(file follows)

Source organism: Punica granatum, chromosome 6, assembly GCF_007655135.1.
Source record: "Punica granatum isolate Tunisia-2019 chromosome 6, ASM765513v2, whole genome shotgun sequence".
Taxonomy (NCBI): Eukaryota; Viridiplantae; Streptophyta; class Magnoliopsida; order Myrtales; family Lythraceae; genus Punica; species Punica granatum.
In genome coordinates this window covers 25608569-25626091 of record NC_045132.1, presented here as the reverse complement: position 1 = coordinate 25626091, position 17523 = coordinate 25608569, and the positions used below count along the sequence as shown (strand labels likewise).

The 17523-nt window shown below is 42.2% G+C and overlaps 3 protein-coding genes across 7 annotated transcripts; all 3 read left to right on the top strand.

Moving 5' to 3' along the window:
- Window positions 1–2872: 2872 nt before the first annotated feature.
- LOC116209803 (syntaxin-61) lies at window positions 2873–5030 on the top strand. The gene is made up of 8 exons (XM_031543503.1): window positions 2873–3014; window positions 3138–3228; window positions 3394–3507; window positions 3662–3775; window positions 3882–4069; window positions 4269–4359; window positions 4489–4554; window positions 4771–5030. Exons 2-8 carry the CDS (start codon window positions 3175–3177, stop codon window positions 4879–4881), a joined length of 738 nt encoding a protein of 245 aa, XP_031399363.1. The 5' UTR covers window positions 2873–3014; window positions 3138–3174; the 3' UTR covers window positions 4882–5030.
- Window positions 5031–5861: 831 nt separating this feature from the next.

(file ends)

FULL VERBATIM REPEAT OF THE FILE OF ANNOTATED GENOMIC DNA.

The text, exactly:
Source organism: Punica granatum, chromosome 6, assembly GCF_007655135.1.
Source record: "Punica granatum isolate Tunisia-2019 chromosome 6, ASM765513v2, whole genome shotgun sequence".
Taxonomy (NCBI): Eukaryota; Viridiplantae; Streptophyta; class Magnoliopsida; order Myrtales; family Lythraceae; genus Punica; species Punica granatum.
In genome coordinates this window covers 25608569-25626091 of record NC_045132.1, presented here as the reverse complement: position 1 = coordinate 25626091, position 17523 = coordinate 25608569, and the positions used below count along the sequence as shown (strand labels likewise).

The 17523-nt window shown below is 42.2% G+C and overlaps 3 protein-coding genes across 7 annotated transcripts; all 3 read left to right on the top strand.

Moving 5' to 3' along the window:
- Window positions 1–2872: 2872 nt before the first annotated feature.
- LOC116209803 (syntaxin-61) lies at window positions 2873–5030 on the top strand. The gene is made up of 8 exons (XM_031543503.1): window positions 2873–3014; window positions 3138–3228; window positions 3394–3507; window positions 3662–3775; window positions 3882–4069; window positions 4269–4359; window positions 4489–4554; window positions 4771–5030. Exons 2-8 carry the CDS (start codon window positions 3175–3177, stop codon window positions 4879–4881), a joined length of 738 nt encoding a protein of 245 aa, XP_031399363.1. The 5' UTR covers window positions 2873–3014; window positions 3138–3174; the 3' UTR covers window positions 4882–5030.
- Window positions 5031–5861: 831 nt separating this feature from the next.